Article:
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Republican presidential candidate Donald Trump speaks during a campaign rally at the University of Wisconsin Eau Claire in Eau Claire, Wis., on Nov. 1, 2016.
Evan Vucci—AP
Sir Peter Westmacott was the British Ambassador to the U.S. between January 2012 and 2016. He has also served as the British Ambassador to Turkey and France. He is now a Distinguished Ambassadorial Fellow at the Atlantic Council.

Shortly before his stunning and largely unexpected victory in the Nov. 8 presidential election, Donald Trump predicted “an amazing day” which would be called “Brexit plus plus plus.” British Prime Minister Theresa May was warm and unqualified in her message of congratulation and other British politicians are excitedly talking up the idea of a new post-Brexit special relationship.

What should we in the U.K. make of all this? Some Brexiteers have been busy distancing themselves from the nastier aspects of Trump’s campaign. But they and the President-elect tapped into the same fears, anxieties and resentments of middle and working class people who felt fearful of the changes going on around them: that the rich were getting richer at their expense, that their views were being ignored and that political elites were out of touch.

Both insurgencies played the populist card and made effective use of social media. Both also drew support from elites of their own; U.S. elites who were unhappy at America’s diminishing international role and, whisper it darkly, didn’t want America’s first black president to be succeeded by its first woman president; and U.K. elites worried by the loss of sovereignty implicit in remaining part of the E.U. Both relished the way their respective victories shocked the establishment as politics caught up with society.

It’s too soon to know whether these similarities between Brexit and Trump’s success will translate into a genuinely common purpose. Contrary to what President Obama said when trying to persuade people in Britain to stick with the E.U., Trump says he expects Britain to be at the front of the queue when it comes to negotiating a free trade deal of its own with the US. Of course there can be no deal until Britain knows whether or not it is staying in the E.U. single market or the Customs Union, but negotiations can probably begin before Brexit takes effect.

There is reason to be hopeful. While the European Commission has found it difficult to reconcile the interests of all 28 member states during the current, tortuous negotiations on the putative E.U.-U.S. free trade agreement (TTIP), the U.K. could make more rapid progress with the U.S. on its own. It is, after all, the biggest foreign investor in the U.S., does more than twice as much trade with America than with Germany, its next biggest partner, and prides itself at being good at talking to the Americans.

But we Brits should not delude ourselves that a favorable deal is there for the taking. Donald Trump promised protectionist measures for the US economy during his campaign, ‘Buy America’ laws remain in place, and in the TTIP negotiations we have found it hard to reach agreement on financial services regulation – key to ensuring the continuing strength of the City of London in a post-Brexit world.

Republicans will have control of both houses of Congress for at least the next four years. They will have their differences with the President-elect – many Republicans couldn’t bring themselves to vote for him – but there is the prospect of progress on such issues as long-overdue tax reform. If it went beyond tax cuts for the rich and provided incentives to big corporations to repatriate the huge sums they are holding offshore, something might finally be done about America’s crumbling infrastructure. This in turn could offer openings for the U.K.’s unique expertise in putting together public-private partnerships.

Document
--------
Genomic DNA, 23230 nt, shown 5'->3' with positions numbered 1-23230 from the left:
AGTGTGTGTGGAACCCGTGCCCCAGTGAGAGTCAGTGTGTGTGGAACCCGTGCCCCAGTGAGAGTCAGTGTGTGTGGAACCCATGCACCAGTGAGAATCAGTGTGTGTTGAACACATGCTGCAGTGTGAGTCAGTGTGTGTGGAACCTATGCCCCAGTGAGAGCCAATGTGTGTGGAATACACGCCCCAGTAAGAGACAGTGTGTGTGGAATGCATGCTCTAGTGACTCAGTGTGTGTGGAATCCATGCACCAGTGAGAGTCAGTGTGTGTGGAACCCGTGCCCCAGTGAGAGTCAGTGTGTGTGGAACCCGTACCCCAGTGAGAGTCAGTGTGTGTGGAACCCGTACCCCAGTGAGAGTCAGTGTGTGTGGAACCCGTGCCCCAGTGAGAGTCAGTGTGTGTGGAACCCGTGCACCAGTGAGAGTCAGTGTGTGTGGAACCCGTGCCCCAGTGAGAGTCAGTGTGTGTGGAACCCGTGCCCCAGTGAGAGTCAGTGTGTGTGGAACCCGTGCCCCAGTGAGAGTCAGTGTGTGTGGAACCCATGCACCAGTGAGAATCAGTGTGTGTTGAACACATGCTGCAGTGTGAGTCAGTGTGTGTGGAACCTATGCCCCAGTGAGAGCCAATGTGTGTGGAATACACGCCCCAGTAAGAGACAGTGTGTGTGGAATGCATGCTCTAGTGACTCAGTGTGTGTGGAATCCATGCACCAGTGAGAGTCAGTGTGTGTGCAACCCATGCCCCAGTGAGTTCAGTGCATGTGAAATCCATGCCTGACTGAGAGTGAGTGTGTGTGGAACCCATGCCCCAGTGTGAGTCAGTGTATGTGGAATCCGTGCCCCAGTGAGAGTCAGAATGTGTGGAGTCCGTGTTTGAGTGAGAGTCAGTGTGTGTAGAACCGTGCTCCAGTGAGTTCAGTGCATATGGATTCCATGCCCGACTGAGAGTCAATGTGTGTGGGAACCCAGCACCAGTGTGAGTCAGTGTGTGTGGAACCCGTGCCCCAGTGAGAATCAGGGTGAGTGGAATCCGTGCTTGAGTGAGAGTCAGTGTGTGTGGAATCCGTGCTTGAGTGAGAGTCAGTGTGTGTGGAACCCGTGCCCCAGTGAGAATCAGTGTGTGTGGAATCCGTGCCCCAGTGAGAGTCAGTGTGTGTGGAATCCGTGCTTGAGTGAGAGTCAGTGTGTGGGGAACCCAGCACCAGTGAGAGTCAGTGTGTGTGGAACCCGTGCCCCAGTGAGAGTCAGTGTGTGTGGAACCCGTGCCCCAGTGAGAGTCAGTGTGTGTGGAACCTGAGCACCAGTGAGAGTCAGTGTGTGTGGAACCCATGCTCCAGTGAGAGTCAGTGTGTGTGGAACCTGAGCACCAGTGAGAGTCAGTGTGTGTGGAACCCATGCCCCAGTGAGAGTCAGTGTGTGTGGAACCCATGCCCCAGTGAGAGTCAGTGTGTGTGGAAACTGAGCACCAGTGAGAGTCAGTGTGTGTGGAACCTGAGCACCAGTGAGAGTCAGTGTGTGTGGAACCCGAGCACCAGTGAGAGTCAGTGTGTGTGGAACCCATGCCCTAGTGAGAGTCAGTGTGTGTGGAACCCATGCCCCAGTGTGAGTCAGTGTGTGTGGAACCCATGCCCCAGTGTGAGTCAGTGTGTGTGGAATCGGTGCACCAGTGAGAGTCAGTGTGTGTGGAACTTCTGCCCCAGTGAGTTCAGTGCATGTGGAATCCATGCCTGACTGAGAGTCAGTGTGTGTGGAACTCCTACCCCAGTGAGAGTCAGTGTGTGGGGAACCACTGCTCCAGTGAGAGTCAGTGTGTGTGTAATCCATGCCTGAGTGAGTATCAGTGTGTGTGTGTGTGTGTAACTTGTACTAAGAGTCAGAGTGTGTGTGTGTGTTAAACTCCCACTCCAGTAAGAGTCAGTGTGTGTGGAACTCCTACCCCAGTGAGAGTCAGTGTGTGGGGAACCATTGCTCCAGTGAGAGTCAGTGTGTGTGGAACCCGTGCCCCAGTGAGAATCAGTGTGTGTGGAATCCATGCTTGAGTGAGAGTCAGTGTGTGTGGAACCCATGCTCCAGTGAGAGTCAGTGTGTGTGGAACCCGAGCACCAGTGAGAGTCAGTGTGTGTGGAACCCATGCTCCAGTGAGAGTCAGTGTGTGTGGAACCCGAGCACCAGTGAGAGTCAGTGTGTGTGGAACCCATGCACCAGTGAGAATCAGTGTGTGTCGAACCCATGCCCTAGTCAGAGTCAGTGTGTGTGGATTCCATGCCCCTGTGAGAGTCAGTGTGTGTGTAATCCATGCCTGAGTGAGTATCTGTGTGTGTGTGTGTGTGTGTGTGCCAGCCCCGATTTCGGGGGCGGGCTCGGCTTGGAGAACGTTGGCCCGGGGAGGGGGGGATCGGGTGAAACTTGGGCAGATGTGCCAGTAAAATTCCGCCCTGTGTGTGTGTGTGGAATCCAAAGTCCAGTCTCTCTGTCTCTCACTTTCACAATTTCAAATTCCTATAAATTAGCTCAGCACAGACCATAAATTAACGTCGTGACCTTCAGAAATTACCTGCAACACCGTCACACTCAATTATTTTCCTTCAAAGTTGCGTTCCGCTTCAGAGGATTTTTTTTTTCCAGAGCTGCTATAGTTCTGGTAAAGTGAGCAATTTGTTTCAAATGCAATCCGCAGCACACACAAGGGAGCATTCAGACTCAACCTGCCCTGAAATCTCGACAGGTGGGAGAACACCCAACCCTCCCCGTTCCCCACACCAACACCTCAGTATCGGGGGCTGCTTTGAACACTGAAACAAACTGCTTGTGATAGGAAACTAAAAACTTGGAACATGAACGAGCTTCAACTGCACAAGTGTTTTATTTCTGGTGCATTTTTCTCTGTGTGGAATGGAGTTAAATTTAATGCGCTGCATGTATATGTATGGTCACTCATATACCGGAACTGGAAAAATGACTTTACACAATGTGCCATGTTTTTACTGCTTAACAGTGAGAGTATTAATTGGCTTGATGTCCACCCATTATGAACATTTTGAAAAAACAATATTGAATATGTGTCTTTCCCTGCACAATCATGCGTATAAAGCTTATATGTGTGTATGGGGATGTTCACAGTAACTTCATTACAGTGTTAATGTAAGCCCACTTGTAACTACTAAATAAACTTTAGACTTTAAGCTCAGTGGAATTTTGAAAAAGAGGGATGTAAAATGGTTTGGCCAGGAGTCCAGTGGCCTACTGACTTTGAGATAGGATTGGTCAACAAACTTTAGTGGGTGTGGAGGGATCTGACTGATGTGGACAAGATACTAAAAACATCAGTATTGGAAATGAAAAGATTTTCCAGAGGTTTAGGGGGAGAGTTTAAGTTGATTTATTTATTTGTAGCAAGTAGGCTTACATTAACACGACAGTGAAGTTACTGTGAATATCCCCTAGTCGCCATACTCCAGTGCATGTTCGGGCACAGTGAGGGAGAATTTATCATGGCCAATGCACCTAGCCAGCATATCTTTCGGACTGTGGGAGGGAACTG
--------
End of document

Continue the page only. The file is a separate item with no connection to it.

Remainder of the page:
Beyond the economy, there are plenty of other areas where a Britain preparing to leave the E.U. ought to be able to work closely with Trump’s administration. For starters, our intelligence and security agencies have never been more joined up in response to terrorism, cyber threats and information warfare. If May sticks to commitments made by her predecessor David Cameron on military spending, defense will also remain a key area of cooperation between the two countries.

On the foreign policy front, Trump has said a number of things which worry allies, including the U.K. These include suggested deals with President Putin on Ukraine and Syria, tearing up the nuclear deal with Iran (negotiated not just by the U.S. but also by Russia, China, Britain, France, Germany and the E.U.), giving up on a two-state solution to the Israel-Palestine problem, providing nuclear weapons to Japan and South Korea, keeping Muslims out of the U.S. and reneging on international efforts to counter climate change.

Trump’s record during the campaign suggests there is plenty of scope for the President-elect to re-think. It would help reassure America’s allies if he and the team he is now putting in place could separate out campaign rhetoric from policy intent. Better still if they chose to consult close allies in the process.

There is much to learn from such a bruising political year, and much we can teach each other. Neither British nor American democracy covered itself in glory during this year’s referendum and election campaigns. Secretary of State John Kerry admitted in London recently that it had become embarrassing to make the case to others for the U.S. brand of liberal democracy. So while May’s team moves quickly to plug into the Trump transition team, the U.K. might also take a lead in looking at why so many voters here, as in America, feel the system has failed them.

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